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An Attacking Repertoire with 1.d4 Vol.3
by  Nicholas Pert

Price Euro 29.90

Windows 7 or higher
Minimum: Dual Core, 2 GB RAM, DirectX11, graphics card with 256 MB RAM, DVD-ROM drive, Windows Media Player 9, ChessBase 14/Fritz 16 or included Reader and internet access for program activation. Recommended: PC Intel i5 (Quadcore), 4 GB RAM, Windows 10, DirectX11, graphics card with 512 MB RAM or more, 100% DirectX10-compatible sound card, Windows Media Player 11, DVD-ROM drive and internet access for program activation.
MacOSX  only available as download! Minimum: MacOS "Yosemite" 10.10

The well known  Grandmaster of attack, Nicholas Pert provides the user of his 3rd and final edition of his highly instructive made 1.d4 series a  complete and last coverage of the following d4 lines: Introduction Modern Defence and Pirc 1...d6 2.e4 Nf6 3.Nc3 g6 4.f4 Bg7 5.Nf3 0-0 1...d6 2.e4 Nf6 3.Nc3 g6 4.f4 Bg7 5.Nf3 c5 1...d6 2.e4 Nf6 3.Nc3 e5 4.Nf3 Nbd7 5.a4 1...d6 2.e4 Nf6 3.Nc3 c6 4.f4 Qa5 1...g6 2.e4 Bg7 3.Nc3 d6 4.f4 a6 5.Nf3 b5 6.Bd3 Bb7 1...g6 2.e4 Bg7 3.Nc3 d6 4.f4 a6 5.Nf3 b5 6.Bd3 Nd7 1...g6 2.e4 Bg7 3.Nc3 d6/a6 4.f4 Sidelines 1...g6 2.e4 Sidelines Dutch Defence 1...f5 2.Bg5 1...e6 2.c4 f5 3.g3 Nf6 4.Bg2 Be7 5.Nf3 d6 6.0-0 0-0 7.Nc3 a5/Qe8 1...e6 2.c4 f5 3.g3 Nf6 4.Bg2 Be7 5.Nf3 d6 6.0-0 0-0 7.Nc3 Ne4 1...e6 2.c4 f5 3.g3 Nf6 4.Bg2 d5 1...e6 2.c4 f5 3.g3 f6 4.Bg2 Sidelines King's Indian and Grünfeld 3.h4 Miscellaneous 1...e6 2.c4 Bb4+ 3.Bd2 1...e6/b6 1...c5 2.d5 1...g6 2.e4 Bg7 3.Nc3 c5 4.d5 Benoni and Sniper 1...Nc6/e5 1...c6/b5 and more! So there are also exercises! Simple to see if you are able to play now and than as our grandmaster .A fine example of explanation is: 07 Modern - sidelines [B15][GM Nicholas Pert] Here I cover all areas of the pirc/ modern complex where black plays with ...c6 and some other offbeat systems. 1.d4 g6 2.e4 Bg7 3.Nc3 d6 [3...a6!? A potentially very cheeky move. At worst black will transpose into Tiger's Modern, but there are some independent options as well. 4.f4 Consistent. 4...b5 a) 4...d5!? This makes some sense - exd5 would be unharmonious with f4. 5.e5! Reaching a position pretty similar to 3...c6, but with the fairly useless inclusion of ... a6. (5.exd5) 5...h5 (5...Nh6 6.Be3 0-0 7.Nf3 f6 8.Qd2 Bg4 9.0-0-0²) 6.Be3 Nh6 7.Nf3 Bg4 8.h3 Bxf3 9.Qxf3 e6 10.g3 Nc6 11.0-0-0±; b) 4...c5 5.dxc5 (5.d5?! b5=) 5...Bxc3+ 6.bxc3 Qa5 7.Ne2 Nc6 8.Be3± is a bad sniper since black can't play the thematic b7-b6.; 5.Nf3 Bb7 6.Bd3 will eventually turn into Tiger's Modern] 4.f4 Nc6 [4...c6 5.Nf3 Bg4 (5...b5) 6.Be3 d5 7.e5 Nh6 (7...Qb6 8.Rb1 Nh6 9.h3 Nf5 10.Bf2 Bxf3 11.Qxf3 e6 12.g4 Ne7 (12...Nxd4 13.Qd3 c5 14.b4! Nbc6 15.bxc5 Qxc5 16.Kd1! 0-0 17.Nb5 Nb4 18.Rxb4 Qxb4 19.Bxd4±) 13.Bd3±) 8.h3± Bxf3 9.Qxf3] 5.Be3 Not allowing Bg4. 5...Nf6 6.Nf3 0-0 7.Qd2 a6 8.0-0-0 b5 9.e5² The knight on c6 makes an odd impression. 9...Ng4 10.Bg1 dxe5 11.dxe5 Qxd2+ 12.Rxd2 Bh6 13.g3 Bb7 [13...Ncxe5 14.Nxe5 Nxe5 15.Bg2! (15.fxe5?? Bb7-+) 15...Bg4 (15...Rb8 16.Ba7 Rb7 17.Bxb7 Bxb7 18.Rhd1+-) 16.Bxa8 Rxa8 17.h3± Bf3 18.Rhh2] 14.Bg2 White's position holds together. 14...Ncxe5 15.Nxe5 Bxg2 16.Nxg4 Bxh1 17.Nxh6+± Line.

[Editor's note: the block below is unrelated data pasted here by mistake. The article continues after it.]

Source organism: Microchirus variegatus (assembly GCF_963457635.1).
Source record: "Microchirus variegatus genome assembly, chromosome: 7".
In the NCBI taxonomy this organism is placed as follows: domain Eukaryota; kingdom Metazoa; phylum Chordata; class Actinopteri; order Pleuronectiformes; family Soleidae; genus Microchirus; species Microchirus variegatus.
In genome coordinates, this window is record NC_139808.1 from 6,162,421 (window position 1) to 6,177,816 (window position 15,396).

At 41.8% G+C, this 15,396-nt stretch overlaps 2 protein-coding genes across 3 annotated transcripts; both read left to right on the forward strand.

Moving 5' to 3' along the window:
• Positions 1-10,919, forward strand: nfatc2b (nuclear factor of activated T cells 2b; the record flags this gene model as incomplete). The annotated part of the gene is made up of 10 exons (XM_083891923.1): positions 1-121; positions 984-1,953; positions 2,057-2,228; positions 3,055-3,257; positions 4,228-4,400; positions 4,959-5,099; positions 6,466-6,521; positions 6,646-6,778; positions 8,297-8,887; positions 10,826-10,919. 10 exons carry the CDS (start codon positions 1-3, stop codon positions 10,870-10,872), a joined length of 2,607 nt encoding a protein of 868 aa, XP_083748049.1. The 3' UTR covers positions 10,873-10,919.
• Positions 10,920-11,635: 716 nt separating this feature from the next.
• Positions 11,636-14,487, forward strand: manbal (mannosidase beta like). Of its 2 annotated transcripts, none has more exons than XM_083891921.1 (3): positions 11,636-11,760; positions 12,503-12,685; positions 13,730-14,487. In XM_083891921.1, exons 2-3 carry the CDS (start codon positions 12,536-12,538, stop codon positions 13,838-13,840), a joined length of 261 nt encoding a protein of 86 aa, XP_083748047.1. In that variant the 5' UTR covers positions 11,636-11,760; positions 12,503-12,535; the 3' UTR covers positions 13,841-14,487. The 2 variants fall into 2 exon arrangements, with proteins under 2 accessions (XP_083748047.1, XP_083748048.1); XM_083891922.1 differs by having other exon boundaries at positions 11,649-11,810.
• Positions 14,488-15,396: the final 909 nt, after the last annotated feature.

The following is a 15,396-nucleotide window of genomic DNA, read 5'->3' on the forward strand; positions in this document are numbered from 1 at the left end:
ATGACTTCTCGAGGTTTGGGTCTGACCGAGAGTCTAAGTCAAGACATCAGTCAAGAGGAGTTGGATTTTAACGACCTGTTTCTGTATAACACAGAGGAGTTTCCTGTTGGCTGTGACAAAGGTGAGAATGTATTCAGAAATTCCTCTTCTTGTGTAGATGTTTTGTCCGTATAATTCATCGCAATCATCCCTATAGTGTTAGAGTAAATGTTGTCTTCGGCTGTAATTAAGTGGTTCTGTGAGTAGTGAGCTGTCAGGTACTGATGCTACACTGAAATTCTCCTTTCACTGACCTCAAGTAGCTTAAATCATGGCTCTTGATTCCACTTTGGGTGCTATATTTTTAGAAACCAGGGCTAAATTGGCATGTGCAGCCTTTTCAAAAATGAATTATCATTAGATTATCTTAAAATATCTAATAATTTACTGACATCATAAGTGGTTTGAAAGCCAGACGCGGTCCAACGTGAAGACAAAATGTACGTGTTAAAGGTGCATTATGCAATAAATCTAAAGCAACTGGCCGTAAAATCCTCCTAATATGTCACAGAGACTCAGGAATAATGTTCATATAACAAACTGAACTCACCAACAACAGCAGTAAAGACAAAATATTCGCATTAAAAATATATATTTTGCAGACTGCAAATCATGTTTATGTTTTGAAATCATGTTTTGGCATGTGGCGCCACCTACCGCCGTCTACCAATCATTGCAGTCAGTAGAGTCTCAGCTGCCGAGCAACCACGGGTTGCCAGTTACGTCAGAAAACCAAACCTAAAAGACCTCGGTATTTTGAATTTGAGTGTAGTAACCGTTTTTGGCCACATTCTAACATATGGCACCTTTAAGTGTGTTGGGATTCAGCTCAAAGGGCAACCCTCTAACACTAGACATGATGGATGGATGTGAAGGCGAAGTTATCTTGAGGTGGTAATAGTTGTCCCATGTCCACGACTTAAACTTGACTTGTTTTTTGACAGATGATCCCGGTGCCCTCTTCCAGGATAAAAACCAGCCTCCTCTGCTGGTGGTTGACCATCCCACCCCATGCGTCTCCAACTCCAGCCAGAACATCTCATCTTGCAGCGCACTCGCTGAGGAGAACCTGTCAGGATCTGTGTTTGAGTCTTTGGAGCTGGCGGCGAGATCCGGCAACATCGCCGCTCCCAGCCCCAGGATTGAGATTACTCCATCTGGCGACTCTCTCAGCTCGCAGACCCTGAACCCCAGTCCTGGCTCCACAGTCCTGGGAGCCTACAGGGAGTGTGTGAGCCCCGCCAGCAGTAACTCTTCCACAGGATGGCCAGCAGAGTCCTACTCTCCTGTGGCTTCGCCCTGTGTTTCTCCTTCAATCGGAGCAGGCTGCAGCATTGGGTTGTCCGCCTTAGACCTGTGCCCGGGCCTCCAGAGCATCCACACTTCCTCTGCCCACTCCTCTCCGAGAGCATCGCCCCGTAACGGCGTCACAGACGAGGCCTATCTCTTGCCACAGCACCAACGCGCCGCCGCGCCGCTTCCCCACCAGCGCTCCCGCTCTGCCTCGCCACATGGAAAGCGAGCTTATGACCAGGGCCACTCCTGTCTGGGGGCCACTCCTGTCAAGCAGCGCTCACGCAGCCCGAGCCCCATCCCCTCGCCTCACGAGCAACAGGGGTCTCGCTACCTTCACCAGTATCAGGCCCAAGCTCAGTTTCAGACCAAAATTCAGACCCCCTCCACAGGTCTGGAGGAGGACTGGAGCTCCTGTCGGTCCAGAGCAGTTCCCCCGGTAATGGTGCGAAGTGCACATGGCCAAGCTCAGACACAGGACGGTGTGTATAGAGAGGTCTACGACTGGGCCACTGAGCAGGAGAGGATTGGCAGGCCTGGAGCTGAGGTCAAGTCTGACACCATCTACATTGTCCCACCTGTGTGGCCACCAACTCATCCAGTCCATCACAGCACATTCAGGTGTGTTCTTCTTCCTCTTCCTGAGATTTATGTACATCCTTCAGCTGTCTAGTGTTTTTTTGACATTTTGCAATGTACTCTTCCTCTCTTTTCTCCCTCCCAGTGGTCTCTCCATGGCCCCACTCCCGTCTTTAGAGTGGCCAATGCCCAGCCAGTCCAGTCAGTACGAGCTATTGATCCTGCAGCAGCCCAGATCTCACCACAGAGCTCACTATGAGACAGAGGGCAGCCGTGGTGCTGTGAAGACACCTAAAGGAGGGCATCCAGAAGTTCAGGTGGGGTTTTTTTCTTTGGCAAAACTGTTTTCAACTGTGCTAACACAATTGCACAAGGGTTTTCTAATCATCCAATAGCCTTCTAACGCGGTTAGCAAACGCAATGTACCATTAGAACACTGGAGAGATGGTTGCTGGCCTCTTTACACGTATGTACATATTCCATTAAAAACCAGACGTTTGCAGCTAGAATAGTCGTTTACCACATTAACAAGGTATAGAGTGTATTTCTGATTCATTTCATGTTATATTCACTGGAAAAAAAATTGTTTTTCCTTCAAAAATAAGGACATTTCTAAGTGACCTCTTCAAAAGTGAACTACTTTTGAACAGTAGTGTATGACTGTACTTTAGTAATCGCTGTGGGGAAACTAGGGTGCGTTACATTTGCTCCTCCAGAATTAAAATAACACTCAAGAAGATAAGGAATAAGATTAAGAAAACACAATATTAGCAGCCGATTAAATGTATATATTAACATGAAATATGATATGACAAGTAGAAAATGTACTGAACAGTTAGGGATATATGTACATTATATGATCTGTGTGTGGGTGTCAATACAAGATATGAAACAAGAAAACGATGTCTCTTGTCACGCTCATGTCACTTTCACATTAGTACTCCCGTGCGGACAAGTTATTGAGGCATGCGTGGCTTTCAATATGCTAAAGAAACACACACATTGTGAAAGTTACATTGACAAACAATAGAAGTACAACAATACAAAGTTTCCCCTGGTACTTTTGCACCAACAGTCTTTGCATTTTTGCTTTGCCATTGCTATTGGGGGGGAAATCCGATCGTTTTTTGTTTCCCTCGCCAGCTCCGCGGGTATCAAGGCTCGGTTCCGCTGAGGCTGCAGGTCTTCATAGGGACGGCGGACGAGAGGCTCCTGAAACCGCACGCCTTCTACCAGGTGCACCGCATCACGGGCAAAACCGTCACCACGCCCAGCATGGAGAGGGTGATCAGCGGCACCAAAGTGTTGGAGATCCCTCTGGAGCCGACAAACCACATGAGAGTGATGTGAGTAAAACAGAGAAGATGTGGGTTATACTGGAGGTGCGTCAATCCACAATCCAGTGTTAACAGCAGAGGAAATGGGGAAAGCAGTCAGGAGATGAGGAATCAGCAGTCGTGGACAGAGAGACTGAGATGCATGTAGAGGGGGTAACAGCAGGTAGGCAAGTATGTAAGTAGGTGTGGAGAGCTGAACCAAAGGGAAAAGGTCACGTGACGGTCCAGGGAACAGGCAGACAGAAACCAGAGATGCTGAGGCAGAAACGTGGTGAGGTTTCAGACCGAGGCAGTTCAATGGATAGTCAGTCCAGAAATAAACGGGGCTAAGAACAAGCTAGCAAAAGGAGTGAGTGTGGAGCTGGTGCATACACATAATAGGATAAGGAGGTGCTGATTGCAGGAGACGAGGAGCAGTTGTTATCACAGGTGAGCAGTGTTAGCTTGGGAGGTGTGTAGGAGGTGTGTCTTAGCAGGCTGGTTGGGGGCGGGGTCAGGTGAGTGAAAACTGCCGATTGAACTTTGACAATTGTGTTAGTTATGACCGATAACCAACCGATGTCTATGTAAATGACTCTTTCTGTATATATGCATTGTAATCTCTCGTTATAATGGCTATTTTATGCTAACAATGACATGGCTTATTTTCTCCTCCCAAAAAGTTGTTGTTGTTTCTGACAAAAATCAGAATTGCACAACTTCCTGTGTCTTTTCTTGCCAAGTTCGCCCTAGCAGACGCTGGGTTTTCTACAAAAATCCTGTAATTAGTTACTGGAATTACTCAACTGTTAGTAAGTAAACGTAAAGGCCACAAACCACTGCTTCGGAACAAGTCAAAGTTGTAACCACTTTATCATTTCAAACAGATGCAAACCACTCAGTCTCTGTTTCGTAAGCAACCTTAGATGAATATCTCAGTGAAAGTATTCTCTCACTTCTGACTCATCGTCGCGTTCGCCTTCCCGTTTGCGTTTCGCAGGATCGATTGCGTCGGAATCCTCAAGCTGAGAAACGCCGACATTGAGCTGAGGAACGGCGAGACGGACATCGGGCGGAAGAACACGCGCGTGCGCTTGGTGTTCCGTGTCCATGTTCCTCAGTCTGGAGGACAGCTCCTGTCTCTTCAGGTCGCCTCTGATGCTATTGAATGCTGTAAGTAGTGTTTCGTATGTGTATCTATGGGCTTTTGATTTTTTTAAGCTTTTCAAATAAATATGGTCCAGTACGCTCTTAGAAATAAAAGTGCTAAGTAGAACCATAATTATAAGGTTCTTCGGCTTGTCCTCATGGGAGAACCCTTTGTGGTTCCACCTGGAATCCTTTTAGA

All packed in around five hour highly instructive video play!
Conclusion: One of those supermade ChessBase DVD’s!

ChessBase Magazine issue 196
Juli- August  2020

ISSN 1432-8992
Euro 19.95
System requirements:
Minimum: Pentium III 1 GHz, 1 GB RAM, Windows Vista, XP (Service Pack 3), DirectX9 graphic card with 256 MB RAM, DVD-ROM drive, Windows Media Player 9, ChessBase 12/Fritz 13 or included Reader and internet connection for program activation. Recommended: PC Intel Core i7, 2.8 GHz, 4 GB RAM, Windows 8.1 or Windows 10, DirectX10 graphic card (or compatible) with 512 MB RAM or better

The main file on this latest ChessBase Magazine covers a small 667 entries, where a small 35 of these games are more than excellent analysed!
A fine example of this all is: Giri,Anish (2764) - Caruana,Fabiano (2835) [A80]
Carlsen Inv Prelim INT (7.3), 30.04.2020
[Giri, Anish]
1.d4 f5 The Dutch is a rare guest in top tournament with classical time control, but just a day before Fabiano got outplayed with it by MVL, so I wasn't too shocked to see this.
 2.Nc3 A side-line I have some experience with. Levon essayed it against me once in a blitz game too and with Erwin l'Ami (the famous stonewall expert!) being my trainer, it was really hard to avoid some unpleasant conversations about the topic of Dutch sidelines anyway. 2...Nf6 3.Bg5 d5 4.e3 e6 5.Nf3 Be7 6.Bd3 0-0 7.0-0 Ne4 8.Bxe7 Qxe7 9.Ne2 Actually so far we are following both Rychagov-L'Ami and Aronian-Giri. Here we both went for the more natural c5, but Fabi probably wanted to keep more tension. After we get c4 c6 though, White clearly has a good version of the stonewall, having traded the dark squared bishops and with the bishop being on d3 and not on g2. 9...Nd7 10.c4 c6 11.Rc1 a5 12.a3 Nd6 13.Qc2 Nf6 14.Ne5 I get all the squares and all the fun, but Black is still rock solid. 14...Bd7 15.cxd5 exd5 16.b4 Rfc8 17.Qc5 I liked this move. Still, Black is just very solid. 17...axb4 18.axb4 Be8 19.Ra1 Qd8 20.Ng3 g6 21.f3 I didn't like making this move, but on the other hand the softening of the e3-pawn is rather imaginary, as are the threats of e3-e4. 21...b6 I was happy to see this weakening, but it also has a point, if Black is ever to get the c5 push in.